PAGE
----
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India Welcomes Return of Italian Marines Charged With Killings

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March 22 (Bloomberg) -- India welcomed the Italian government’s decision to return two marines to the South Asian nation to face trial over the killing of fishermen, a move that allows the two countries to mend a diplomatic rift.

Indian Foreign Minister Salman Khurshid said in a statement to parliament today that Italy had been assured the marines wouldn’t be arrested if they arrived in India before a court-imposed deadline, and that if found guilty they won’t face the death penalty. Italy agreed to send back the men after it received assurances their “fundamental rights” will be protected, Prime Minister Mario Monti’s office said.

The standoff between the two nations escalated after the Italian government said on March 11 that marines Massimiliano Latorre and Salvatore Girone would remain in Italy, because India failed to respond to a request to negotiate a diplomatic solution. The men are expected in India today.

The Supreme Court of India had in February allowed the marines to leave the country to vote in Italy’s election following an undertaking by Italy that they would be sent back within four weeks.

After Italy blocked their return, India’s top court restrained Italy’s ambassador, Daniele Mancini, from leaving the country. Indian authorities summoned Mancini and alerted airports nationwide to block the diplomat from departing. Confronted in parliament by angry lawmakers this month, Indian Prime Minister Manmohan Singh said there would be “consequences” for ties if Italian authorities don’t “keep their word.”

Judicial Integrity

Singh said today he was “happy that the integrity and dignity of the Indian judicial process has been upheld.”

The men at the center of the case are charged with shooting dead two fishermen in February 2012, while they were guarding an Italian-flagged tanker from pirate attacks.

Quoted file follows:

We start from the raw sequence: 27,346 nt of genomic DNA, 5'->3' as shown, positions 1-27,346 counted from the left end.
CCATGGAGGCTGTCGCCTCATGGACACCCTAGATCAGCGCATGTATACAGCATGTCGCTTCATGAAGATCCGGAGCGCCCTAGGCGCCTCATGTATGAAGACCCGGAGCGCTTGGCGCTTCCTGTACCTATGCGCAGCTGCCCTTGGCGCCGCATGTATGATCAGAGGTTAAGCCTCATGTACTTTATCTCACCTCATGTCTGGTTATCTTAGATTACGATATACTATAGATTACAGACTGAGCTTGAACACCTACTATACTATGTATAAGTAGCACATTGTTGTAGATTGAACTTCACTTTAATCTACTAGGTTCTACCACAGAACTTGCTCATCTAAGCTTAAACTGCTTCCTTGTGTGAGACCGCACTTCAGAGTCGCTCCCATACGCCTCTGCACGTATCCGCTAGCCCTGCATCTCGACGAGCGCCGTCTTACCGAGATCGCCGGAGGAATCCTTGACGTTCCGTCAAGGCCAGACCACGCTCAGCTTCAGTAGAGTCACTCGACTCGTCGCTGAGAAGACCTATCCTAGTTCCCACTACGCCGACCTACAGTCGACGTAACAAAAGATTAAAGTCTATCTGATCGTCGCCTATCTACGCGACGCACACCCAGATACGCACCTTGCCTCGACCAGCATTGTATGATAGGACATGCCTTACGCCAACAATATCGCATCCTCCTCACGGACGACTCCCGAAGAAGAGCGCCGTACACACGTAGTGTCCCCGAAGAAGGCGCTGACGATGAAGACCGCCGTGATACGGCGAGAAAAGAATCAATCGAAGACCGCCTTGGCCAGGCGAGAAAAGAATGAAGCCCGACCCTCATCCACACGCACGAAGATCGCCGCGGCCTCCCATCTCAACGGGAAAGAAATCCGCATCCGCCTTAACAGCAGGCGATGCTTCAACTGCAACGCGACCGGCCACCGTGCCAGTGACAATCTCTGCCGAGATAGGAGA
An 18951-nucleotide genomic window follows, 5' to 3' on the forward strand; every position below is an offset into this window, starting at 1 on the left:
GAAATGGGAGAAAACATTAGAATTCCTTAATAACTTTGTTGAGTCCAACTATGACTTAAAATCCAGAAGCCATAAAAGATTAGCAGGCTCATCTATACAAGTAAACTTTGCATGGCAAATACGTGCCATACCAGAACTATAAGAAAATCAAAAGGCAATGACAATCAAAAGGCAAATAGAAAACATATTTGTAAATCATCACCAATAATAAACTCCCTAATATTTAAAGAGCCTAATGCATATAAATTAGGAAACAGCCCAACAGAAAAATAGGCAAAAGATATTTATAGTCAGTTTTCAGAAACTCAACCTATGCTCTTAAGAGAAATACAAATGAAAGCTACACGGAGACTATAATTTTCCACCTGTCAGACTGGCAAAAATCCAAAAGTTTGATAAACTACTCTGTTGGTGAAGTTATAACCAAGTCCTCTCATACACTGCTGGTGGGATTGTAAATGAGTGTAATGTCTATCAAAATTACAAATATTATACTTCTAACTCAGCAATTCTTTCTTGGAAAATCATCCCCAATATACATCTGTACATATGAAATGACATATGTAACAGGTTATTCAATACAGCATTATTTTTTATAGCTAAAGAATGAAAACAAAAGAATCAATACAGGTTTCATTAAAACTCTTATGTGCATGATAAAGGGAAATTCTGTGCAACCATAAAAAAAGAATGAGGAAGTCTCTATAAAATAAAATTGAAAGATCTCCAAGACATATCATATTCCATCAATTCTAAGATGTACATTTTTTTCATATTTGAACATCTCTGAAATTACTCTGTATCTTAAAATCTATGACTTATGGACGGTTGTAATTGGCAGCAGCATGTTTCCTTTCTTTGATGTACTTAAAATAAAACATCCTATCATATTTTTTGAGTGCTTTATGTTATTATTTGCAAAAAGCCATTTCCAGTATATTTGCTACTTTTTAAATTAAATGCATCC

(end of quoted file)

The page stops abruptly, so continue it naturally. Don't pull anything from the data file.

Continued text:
Italy has argued that the men shot the two fishermen in self-defense, suspecting them to be pirates, and that the marines should be tried in their own country because the incident occurred in seas outside of India’s jurisdiction. India says the attack happened in its territorial waters off the southern state of Kerala.

The attempted prosecution of the Italians is the first to hold armed maritime guards accountable for the deaths of innocent people in an anti-piracy operation. Relations between the two countries were further strained by allegations in February that bribes were paid by AgustaWestland, a unit of Italy’s Finmeccanica SpA, to secure a contract to supply 12 civilian helicopters to the Indian government.

“The situation is coming back to normal” and Italy is not exposing the marines to risks, Italian Foreign Minister Giulio Terzi said in an interview to la Repubblica newspaper. “In any case we want to take them back home. It must be clear that our effort doesn’t end here.”

To contact the reporters on this story: Andrew Davis in Rome at abdavis@bloomberg.net; Bibhudatta Pradhan in New Delhi at bpradhan@bloomberg.net

To contact the editors responsible for this story: Andrew Davis at abdavis@bloomberg.net; Chiara Vasarri at cvasarri@bloomberg.net

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